Monday, June 01, 2020

OCPA column: Dishonest or ignorant?


Dishonest or ignorant?
By Jonathan Small

If this year is like most election years, Oklahomans will receive campaign mailers from state Republicans decrying Washington, D.C.-style politics and proclaiming themselves fiscal conservatives. But in this year’s session—primarily because of House Republican leaders—lawmakers fully embraced D.C. politics and abandoned responsible financial stewardship.

Few things highlight this sad reality more than House Republicans’ decision to increase Oklahoma’s unfunded liability by advancing an unfunded “cost of living adjustment” (COLA) for retired state government workers—a transparent election-year ploy to buy votes with other people’s money.

The negative consequences for working families will be significant.

When Democrats controlled the Legislature, they also advanced unfunded COLAs in election years. That ultimately drained pensions so fast Oklahoma ranked 47th among the 50 states by 2007.


Between 2000 and 2010 the unfunded liability of Oklahoma’s state pensions increased from $6 billion to $16 billion. Things got so bad that by 2010 actuaries predicted the teachers’ retirement plan would never achieve fully funded status.

However, when the GOP won power, that first generation of Republican legislative leaders—who not only touted conservatism on the campaign trail but practiced it in office—began reforming pensions. One major reform, abandoned this year by House Republican “leaders,” was to ban the raiding of pension assets through unfunded COLAs.

Major progress has since been achieved, but—contrary to the fiscal fairy tales offered by some lawmakers—state pensions are still far from whole. Oklahoma’s government pensions started the year with $7.8 billion in unfunded liabilities. That figure is larger now thanks to the unfunded COLA.

The teachers’ retirement system, in particular, faces major challenges. The teachers’ system already had more money going out in benefit payments than what was coming in through employee-and-employer contributions. The system must make up the difference with investment earnings. Now, those earnings are reeling due to the stock-market collapse tied to the COVID-19 pandemic. The Teachers’ Retirement System of Oklahoma portfolio has declined by $1 billion since June 30, 2019, and its funded status has fallen from 72.3 percent to around 64 percent.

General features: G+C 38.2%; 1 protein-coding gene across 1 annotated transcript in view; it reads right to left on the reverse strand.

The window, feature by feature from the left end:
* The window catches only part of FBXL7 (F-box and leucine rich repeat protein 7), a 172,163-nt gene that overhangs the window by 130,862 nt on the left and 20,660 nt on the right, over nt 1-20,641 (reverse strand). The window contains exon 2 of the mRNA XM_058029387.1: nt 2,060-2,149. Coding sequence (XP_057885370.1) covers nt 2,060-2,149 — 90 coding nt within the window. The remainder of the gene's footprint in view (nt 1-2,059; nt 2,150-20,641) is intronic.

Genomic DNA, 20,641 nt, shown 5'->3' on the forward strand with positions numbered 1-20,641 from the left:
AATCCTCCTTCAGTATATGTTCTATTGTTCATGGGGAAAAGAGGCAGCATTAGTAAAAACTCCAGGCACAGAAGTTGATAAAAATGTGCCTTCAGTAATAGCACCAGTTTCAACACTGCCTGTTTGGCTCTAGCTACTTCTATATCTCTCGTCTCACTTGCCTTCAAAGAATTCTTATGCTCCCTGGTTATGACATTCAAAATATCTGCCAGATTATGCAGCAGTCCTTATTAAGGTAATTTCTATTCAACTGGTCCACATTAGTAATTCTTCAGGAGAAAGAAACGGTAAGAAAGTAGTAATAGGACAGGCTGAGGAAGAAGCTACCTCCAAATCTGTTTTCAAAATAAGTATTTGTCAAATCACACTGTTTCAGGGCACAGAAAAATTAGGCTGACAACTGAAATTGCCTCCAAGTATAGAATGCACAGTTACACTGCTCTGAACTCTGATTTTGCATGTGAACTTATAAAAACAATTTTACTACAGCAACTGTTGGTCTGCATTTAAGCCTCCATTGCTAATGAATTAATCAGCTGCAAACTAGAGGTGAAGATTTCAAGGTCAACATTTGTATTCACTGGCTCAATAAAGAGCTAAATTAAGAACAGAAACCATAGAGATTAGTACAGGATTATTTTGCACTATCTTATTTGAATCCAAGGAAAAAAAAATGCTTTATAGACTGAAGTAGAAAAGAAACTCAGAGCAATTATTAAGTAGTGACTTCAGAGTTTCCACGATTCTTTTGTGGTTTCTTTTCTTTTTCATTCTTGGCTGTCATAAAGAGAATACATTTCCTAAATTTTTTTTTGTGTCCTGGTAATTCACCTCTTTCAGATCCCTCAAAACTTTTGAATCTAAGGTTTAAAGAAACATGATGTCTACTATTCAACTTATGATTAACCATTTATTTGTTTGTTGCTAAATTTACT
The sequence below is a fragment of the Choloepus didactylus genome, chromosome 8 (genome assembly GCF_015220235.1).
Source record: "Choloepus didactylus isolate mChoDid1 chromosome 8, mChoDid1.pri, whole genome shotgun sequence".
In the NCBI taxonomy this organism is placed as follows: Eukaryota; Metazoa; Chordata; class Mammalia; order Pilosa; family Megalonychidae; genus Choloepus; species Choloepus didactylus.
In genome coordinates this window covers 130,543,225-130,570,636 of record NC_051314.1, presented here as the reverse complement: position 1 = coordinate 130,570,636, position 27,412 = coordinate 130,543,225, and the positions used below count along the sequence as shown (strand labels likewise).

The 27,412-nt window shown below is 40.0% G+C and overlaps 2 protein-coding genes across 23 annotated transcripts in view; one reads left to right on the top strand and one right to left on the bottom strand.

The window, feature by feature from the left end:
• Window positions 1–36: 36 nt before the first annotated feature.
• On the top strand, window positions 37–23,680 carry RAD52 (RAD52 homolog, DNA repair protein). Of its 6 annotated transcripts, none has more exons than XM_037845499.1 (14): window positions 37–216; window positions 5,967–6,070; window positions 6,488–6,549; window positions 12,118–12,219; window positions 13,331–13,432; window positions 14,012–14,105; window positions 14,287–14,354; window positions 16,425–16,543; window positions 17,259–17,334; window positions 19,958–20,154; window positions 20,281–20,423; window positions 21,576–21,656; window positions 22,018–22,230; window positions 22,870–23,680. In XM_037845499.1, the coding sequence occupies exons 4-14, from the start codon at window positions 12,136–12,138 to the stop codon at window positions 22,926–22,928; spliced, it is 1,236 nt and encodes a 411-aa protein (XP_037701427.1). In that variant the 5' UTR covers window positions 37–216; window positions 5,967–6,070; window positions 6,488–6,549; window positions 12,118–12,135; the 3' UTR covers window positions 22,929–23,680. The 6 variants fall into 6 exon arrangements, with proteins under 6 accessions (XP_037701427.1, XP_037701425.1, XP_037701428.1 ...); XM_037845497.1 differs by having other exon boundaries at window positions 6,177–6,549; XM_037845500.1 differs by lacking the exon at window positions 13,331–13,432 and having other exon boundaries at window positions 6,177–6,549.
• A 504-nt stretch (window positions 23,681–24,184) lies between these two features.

The unfunded COLA further drained system assets, adding an estimated $400 million in unfunded liability to the teachers’ system.

I am a CPA who previously served on the Board of the Oklahoma Teachers Retirement System, so I understand what those numbers represent: reduced benefits for current teachers upon their retirement, diversion of funds from schools and other needs to retirement systems in the future, and tax increases for working families to cover unfunded liabilities (or some combination of all three).

When incumbent Republicans dismiss the hard financial realities created by their raid of pension assets—done amidst a global pandemic when the livelihoods of working Oklahoma families are being decimated—citizens must ask if those lawmakers are willfully ignorant of financial reality or deliberately misleading constituents. Those are the only two possible answers, and neither inspires voter confidence.

Jonathan Small serves as president of the Oklahoma Council of Public Affairs.

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